I was reading Bette Midler”s tips “10 Things I Know Now” in AARP yesterday. Ha Ha, I can’t believe I was reading AARP it but I was. She said something like “if you lose your dream get a new dream.” So simple. I love wisdom tidbits especially from people who have experience. Dreams born from passion, mother and child.
Giving up a dream can be as hard as quitting an addiction.How do you know when your dream is unhealthy? You were high once, then hit ground, high again, then bouncing. That’s the nature of dreams. If a dream has a material goal with a predetermined ending point still unrequited (which has a certain sexy appeal) when do you stop?
I can definitely relate with being disappointed that things turned out differently than an originally imagined ending but usually I hear that stupid song again. It’s one of those annoyingly catchy jingles with words like loser and quitter snaked in the verse. Then there’s the bridge with that fantastic turn around at the end “Just One More Time” and I head to the cash register.
The death of passion however is another story. If the mystery is gone why would you want to do anything? If there isn’t something born greater than yourself and your practice time, then boo hoo, it’s bad. I’ve been there, to the point of no return. Allergic to my own dream. The loss of creative passion was unfathomable to me, I walked around checking my pulse, I couldn’t believe that I had killed that part of me. I was in the mud in the dark.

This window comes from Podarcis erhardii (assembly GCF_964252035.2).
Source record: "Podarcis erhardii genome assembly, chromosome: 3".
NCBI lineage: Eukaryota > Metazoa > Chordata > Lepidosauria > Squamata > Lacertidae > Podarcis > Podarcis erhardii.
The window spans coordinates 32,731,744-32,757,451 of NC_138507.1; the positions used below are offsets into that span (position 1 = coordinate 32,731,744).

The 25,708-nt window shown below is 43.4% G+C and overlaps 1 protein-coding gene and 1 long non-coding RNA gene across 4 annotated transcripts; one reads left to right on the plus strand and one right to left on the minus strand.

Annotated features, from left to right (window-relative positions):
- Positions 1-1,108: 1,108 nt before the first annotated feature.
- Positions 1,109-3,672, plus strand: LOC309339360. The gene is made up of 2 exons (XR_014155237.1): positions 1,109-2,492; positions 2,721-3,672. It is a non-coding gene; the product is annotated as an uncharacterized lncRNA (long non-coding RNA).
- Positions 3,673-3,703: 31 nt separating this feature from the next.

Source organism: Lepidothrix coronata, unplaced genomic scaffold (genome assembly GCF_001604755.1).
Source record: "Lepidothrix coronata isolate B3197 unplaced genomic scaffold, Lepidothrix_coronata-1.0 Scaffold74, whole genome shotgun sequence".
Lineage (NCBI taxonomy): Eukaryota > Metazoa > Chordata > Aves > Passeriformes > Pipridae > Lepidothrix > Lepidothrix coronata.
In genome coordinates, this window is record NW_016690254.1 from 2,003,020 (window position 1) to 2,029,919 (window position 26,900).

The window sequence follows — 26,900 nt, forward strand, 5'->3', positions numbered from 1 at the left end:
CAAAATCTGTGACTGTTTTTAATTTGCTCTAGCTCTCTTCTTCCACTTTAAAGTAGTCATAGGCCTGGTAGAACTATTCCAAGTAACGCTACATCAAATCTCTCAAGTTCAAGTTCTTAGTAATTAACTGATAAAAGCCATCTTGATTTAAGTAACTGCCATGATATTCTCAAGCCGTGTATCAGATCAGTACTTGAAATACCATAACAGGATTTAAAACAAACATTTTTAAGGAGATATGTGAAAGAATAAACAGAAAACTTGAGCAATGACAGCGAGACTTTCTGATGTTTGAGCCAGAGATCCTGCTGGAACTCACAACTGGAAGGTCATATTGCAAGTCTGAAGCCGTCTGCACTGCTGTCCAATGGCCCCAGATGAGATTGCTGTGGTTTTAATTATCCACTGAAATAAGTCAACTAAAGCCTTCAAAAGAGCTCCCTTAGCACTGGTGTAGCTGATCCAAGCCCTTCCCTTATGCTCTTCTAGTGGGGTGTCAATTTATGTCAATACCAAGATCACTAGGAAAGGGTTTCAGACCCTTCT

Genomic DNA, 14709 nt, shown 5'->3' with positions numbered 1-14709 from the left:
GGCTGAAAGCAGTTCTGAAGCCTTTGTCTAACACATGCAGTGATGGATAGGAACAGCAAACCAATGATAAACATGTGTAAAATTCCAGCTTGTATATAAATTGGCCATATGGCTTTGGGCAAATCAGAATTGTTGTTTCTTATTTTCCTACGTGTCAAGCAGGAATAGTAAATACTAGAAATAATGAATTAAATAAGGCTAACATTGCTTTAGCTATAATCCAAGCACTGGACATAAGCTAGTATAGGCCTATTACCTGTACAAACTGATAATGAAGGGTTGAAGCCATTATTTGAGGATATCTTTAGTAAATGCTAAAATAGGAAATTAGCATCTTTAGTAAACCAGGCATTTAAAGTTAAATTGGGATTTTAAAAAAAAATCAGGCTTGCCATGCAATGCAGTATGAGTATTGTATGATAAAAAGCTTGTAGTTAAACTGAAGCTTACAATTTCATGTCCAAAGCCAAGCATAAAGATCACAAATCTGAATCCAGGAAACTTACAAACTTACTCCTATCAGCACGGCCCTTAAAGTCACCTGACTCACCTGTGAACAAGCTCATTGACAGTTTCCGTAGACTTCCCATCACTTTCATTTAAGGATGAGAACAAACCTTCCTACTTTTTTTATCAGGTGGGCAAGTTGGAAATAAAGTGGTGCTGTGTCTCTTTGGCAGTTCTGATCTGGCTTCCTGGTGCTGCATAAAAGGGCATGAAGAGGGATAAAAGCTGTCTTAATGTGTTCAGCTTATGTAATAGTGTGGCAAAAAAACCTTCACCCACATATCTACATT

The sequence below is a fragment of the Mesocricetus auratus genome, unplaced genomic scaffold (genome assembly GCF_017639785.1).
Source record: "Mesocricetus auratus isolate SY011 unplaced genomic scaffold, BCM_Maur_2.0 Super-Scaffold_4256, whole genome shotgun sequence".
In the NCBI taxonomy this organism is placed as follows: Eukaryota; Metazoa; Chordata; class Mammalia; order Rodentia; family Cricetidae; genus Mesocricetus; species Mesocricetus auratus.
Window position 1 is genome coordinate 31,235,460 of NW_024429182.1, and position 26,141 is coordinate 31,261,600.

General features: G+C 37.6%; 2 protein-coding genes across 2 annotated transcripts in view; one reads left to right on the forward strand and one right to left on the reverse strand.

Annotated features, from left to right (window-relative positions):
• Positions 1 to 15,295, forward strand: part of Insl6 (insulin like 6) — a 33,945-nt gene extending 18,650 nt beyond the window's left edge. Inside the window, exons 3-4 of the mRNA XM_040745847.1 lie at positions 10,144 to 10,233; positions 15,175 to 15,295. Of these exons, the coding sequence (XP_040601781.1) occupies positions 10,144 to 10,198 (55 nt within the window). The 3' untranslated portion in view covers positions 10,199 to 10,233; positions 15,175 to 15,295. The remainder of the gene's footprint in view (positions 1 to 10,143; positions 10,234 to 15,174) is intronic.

Luckily for us sensitives, passion can be resuscitated with a good set of paddles and some mouth to mouth. You fly to the ER. You get a heart transplant. There is a recovery period. For me it was pretty damn long. I still walk gingerly, looking nervously behind me hoping the boogie man is gone. I stumble across a new dream.
Having a passion or dream is more a way of being in and WITH the world. It can have an outcome but that is not the real “WHY” of it. Now I think of dreams very much the same as sleeping dreams; veiled, transparent, unpredictable. One minute you’re at the grocery store squeezing avocados and then you’re in a kayak cascading down a 100 foot waterfall and your groceries stay in the boat unsullied. That’s magic. Letting your dreams morph over time keeps them a renewable resource, a reason to be, a process not an ending point. Like Bette said: “squeeze an avocado, get a kayak.”